Actively role-play through an encounter! Articulate the exact steps your character takes, adding in details and color to the story. Get up and act out what your character says and their mannerisms - pretend you are them and faced with the same circumstances. Don't be afraid to be funny, scared, or serious - exaggerate the situation and emotions in order to make a point. What your character plans and says can often be enough for an obvious outcome. We believe GM's should encourage Players to role-play (and possibly grant bonuses to checks - from a minor +1, to Advantage (similar to Superior Luck or Leadership), or automatic success, rather than ONLY rely on the rules of the game to resolve encounters. This also makes for better GM narration. Good role-playing means the characters are engaged dramatically, one of the first steps to a truly memorable experience.
What if I don't have the necessary Ability, skill, trait or power? Remember - part of challenge of role-playing is also acknowledging what you (AND your character - who may not have the experience to make the same informed decisions a player can) cannot do, and working within those limits. Use Feats or Advantage (similar to Superior Luck or Leadership) mechanics to push beyond the limits or rely on raw ability! The GM may allow the use of one of the modifying attributes (as appropriate to the situation) as a target level and require a Full Quality Result in absence of a normal check (assuming the character meets normal requirements). The quality requirement may be less the more role-playing draws out the scene explicitly.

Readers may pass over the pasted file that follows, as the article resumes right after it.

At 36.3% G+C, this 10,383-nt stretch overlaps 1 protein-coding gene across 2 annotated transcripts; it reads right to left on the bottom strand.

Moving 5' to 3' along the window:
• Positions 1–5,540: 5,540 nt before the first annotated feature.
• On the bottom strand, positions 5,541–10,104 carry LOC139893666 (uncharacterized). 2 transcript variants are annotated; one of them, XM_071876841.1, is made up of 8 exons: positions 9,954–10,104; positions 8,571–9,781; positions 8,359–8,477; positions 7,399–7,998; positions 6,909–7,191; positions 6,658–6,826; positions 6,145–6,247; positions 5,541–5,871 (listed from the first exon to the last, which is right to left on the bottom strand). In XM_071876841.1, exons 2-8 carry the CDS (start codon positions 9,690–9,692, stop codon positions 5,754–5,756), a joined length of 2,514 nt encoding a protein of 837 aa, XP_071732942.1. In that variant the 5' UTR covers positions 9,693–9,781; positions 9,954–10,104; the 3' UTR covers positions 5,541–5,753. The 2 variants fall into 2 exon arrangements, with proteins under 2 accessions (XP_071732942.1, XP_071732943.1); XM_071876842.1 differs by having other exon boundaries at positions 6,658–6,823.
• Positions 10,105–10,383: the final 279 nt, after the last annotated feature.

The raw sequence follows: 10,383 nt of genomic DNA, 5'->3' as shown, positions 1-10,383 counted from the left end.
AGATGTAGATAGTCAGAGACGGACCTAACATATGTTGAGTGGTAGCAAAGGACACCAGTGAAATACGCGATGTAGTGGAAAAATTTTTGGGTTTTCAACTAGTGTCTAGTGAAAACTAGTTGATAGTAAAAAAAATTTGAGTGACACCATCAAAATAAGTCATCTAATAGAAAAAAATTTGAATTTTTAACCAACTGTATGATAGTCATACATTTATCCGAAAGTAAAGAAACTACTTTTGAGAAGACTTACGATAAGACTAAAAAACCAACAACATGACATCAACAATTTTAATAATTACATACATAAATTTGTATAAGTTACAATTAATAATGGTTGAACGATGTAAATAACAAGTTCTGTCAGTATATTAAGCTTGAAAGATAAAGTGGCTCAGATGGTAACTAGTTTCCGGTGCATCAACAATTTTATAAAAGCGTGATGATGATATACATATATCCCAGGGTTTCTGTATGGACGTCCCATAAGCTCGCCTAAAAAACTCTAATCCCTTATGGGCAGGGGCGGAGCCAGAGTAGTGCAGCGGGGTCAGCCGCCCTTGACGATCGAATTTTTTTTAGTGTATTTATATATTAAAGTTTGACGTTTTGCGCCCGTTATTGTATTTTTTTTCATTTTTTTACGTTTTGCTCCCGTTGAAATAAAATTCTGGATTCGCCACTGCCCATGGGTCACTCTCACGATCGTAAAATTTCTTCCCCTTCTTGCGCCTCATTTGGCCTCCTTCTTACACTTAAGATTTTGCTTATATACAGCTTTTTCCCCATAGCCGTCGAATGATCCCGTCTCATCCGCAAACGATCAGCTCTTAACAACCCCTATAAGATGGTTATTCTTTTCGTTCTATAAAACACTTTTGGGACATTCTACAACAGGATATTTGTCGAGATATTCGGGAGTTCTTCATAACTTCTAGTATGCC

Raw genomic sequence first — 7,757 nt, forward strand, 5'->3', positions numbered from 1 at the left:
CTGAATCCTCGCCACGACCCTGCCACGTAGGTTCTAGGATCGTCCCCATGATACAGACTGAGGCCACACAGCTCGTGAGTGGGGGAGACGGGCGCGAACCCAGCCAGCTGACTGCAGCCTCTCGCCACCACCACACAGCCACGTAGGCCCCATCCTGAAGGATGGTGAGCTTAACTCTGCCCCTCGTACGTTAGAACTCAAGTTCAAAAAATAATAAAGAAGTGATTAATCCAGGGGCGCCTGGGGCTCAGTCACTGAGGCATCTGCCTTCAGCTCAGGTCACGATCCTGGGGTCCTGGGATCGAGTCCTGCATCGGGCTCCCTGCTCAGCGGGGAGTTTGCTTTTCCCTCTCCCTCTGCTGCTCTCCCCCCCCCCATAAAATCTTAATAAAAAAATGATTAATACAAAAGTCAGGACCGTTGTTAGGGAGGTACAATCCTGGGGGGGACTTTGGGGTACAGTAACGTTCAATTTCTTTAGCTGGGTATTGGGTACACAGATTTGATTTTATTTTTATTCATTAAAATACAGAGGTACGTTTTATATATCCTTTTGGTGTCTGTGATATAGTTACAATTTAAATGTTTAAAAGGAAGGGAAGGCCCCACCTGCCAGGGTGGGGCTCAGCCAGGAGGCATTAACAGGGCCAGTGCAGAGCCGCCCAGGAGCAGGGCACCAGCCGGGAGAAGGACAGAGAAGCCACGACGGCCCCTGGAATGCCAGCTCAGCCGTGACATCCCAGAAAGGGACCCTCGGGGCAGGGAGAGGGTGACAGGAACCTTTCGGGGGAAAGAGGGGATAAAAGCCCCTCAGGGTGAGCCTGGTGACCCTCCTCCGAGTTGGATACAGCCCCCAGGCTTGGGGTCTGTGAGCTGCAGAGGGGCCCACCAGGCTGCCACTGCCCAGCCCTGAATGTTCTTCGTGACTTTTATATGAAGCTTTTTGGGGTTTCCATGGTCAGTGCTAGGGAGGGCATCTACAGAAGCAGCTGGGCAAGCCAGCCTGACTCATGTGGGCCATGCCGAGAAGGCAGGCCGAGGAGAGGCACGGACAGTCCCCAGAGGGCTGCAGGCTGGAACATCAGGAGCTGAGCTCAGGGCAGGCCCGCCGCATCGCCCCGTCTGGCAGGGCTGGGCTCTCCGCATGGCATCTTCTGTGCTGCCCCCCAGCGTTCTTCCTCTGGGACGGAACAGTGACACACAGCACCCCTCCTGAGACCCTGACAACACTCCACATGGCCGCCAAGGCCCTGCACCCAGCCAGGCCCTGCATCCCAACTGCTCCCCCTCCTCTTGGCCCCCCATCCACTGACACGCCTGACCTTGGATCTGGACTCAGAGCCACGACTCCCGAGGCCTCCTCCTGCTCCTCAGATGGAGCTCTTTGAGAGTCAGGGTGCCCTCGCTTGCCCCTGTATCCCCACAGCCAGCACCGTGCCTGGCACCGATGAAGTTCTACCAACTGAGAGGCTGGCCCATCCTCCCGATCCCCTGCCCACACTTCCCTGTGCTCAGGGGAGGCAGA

At the heart of it all is role-playing - never let mechanics or rules stand in the way of or superseded good role-playing. Characters should be played using their defined knowledge, mannerisms, and abilities as best they can by both GM and player. Only the GM knows all the factors governing the situation, directing players to apply adjustments, or make them for the players when assessing the resolution.
The GM/Challenge sets X waypoints of a journey and Y segments per waypoint; Simple journeys have a single pair of waypoints and a few segments.
Interval – ex: 10 miles
> Perceived – ex: yes (easily demarcated; +1) vs. no (assumed)
> “Guide” – knows X waypoints and gets bonus to plan and checks at each waypoint
Labor – ex: 8 fatigue – RC of survival check (but no healing)
Exposure – ex: 4/cold